The polyphenols contained in White Tea are powerful antioxidants against free radicals, strengthen the immune system and enhance the cleansing of the body. Polyphenols are also contained in the other forms of tea, but are partly lost in the processing. A cup of White Tea contains roughly as many antioxidants as three cups of Green Tea or twelve glasses of orange juice.

Because of its extraordinary qualities - as a beverage, a component of skin care products or of medicines, White Tea is likely to take a more prominent place in our lives. The only question is whether supply can meet demand in the future since Yin Zhen is of the highest quality and only produced in small quantities.




Yin Zhen T2301 from the Chinese province of Fujian. The famous "Silver Needles" are the most refined and expensive form of White Tea. The
so-called 'imperial' plucking is done exclusively by hand on just a few days in March (First Flush), when only the finest young buds are selected. The Yin Zhen buds resemble needles covered by silvery tips, and yield crystalline, pale mandarin liquor with the subtle, fresh fragrance of buds. Yin Zhen is best enjoyed during the day. The silver tips are the most natural and the healthiest form of tea. The ideal infusion time for the Yin Zhen T2301 from the oldest French importer of tea, Mariage Frères, is 15 minutes at 70° Celsius. Photo © Mariage Frères, Paris.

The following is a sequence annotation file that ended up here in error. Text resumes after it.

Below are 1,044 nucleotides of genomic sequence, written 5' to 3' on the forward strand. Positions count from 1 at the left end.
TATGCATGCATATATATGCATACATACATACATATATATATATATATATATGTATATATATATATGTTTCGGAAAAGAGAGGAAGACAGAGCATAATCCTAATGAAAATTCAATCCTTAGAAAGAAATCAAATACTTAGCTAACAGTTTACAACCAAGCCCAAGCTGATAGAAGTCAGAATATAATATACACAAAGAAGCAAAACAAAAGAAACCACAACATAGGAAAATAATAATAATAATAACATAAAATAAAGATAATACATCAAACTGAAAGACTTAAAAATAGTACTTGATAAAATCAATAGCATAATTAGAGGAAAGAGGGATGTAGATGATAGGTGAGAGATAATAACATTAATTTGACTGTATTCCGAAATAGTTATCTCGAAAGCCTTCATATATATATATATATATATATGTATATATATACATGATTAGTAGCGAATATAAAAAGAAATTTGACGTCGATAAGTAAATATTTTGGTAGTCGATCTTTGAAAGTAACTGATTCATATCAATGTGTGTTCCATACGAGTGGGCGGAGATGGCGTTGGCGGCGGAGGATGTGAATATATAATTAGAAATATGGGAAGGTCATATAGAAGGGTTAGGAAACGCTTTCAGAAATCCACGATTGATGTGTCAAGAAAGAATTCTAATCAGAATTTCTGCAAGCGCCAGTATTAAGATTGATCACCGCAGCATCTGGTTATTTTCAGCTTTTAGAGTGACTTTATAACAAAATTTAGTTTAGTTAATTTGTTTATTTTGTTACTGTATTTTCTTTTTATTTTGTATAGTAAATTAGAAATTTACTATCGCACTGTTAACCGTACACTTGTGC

Pai Mu Tan Impérial T2302. This 'Imperial White Peony', from Fuding County in Fujian Province, is nobility itself. Its fine, jade leaves have a high proportion of silver-needle tips, or Yin Zhen. The flowery, crystalline liquor of  Pai Mu Tan has a lively aroma and a smooth taste, natural and slightly earthy. The Pai Mu Tan Impérial T2302 is an excellent afternoon tea. This Chinese White Tea ideally has an infusion time of 7 minutes at 85° Celsius. Photo © Mariage Frères, Paris.


Thé des Mandarins Jasmin T8302. This is a White Tea from Fujian Province.
Precious buds called silver needles are scented with tender jasmine flowers. The prerogative of Mandarins. The jasmine blossom flavored Yin Zhen ideally has an infusion time of 7 minutes at 85° Celsius. It is an excellent evening beverage. Photo © Mariage Frères, Paris.


Perfumed White Teas. Photos © Mariage Frères, Paris.

Deutsch Politik Geschichte Kunst Film Musik Lebensart Reisen
English Politics History Art Film Music Lifestyle Travel
Français Politique Histoire Arts Film Musique Artdevivre Voyages

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© Copyright www.cosmopolis.ch  Louis Gerber  All rights reserved.